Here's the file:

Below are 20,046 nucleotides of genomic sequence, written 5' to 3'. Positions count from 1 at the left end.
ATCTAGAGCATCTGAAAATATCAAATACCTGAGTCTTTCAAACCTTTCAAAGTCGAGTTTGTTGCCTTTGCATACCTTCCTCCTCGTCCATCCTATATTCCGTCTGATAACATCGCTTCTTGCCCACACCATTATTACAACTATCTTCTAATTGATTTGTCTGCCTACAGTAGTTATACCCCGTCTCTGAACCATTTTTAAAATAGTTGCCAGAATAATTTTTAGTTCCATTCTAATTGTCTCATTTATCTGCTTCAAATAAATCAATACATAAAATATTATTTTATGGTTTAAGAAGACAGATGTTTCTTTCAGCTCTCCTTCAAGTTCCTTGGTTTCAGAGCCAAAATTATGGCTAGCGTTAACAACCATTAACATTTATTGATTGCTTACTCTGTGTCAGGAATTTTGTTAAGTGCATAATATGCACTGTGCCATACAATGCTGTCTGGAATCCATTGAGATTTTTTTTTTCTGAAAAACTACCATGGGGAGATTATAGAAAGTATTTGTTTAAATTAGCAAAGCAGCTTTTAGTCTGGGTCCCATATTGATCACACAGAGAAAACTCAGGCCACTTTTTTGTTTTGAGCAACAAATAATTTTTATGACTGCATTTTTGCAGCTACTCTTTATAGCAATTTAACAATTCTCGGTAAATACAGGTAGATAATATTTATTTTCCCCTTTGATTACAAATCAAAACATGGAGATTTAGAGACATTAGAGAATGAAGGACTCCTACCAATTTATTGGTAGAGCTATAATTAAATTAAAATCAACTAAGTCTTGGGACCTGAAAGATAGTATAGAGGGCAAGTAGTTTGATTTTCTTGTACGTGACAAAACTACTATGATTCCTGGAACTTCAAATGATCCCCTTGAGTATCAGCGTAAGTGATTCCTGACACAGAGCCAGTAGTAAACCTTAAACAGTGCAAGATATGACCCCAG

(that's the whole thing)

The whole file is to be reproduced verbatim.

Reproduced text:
Below are 20,046 nucleotides of genomic sequence, written 5' to 3'. Positions count from 1 at the left end.
ATCTAGAGCATCTGAAAATATCAAATACCTGAGTCTTTCAAACCTTTCAAAGTCGAGTTTGTTGCCTTTGCATACCTTCCTCCTCGTCCATCCTATATTCCGTCTGATAACATCGCTTCTTGCCCACACCATTATTACAACTATCTTCTAATTGATTTGTCTGCCTACAGTAGTTATACCCCGTCTCTGAACCATTTTTAAAATAGTTGCCAGAATAATTTTTAGTTCCATTCTAATTGTCTCATTTATCTGCTTCAAATAAATCAATACATAAAATATTATTTTATGGTTTAAGAAGACAGATGTTTCTTTCAGCTCTCCTTCAAGTTCCTTGGTTTCAGAGCCAAAATTATGGCTAGCGTTAACAACCATTAACATTTATTGATTGCTTACTCTGTGTCAGGAATTTTGTTAAGTGCATAATATGCACTGTGCCATACAATGCTGTCTGGAATCCATTGAGATTTTTTTTTTCTGAAAAACTACCATGGGGAGATTATAGAAAGTATTTGTTTAAATTAGCAAAGCAGCTTTTAGTCTGGGTCCCATATTGATCACACAGAGAAAACTCAGGCCACTTTTTTGTTTTGAGCAACAAATAATTTTTATGACTGCATTTTTGCAGCTACTCTTTATAGCAATTTAACAATTCTCGGTAAATACAGGTAGATAATATTTATTTTCCCCTTTGATTACAAATCAAAACATGGAGATTTAGAGACATTAGAGAATGAAGGACTCCTACCAATTTATTGGTAGAGCTATAATTAAATTAAAATCAACTAAGTCTTGGGACCTGAAAGATAGTATAGAGGGCAAGTAGTTTGATTTTCTTGTACGTGACAAAACTACTATGATTCCTGGAACTTCAAATGATCCCCTTGAGTATCAGCGTAAGTGATTCCTGACACAGAGCCAGTAGTAAACCTTAAACAGTGCAAGATATGACCCCAG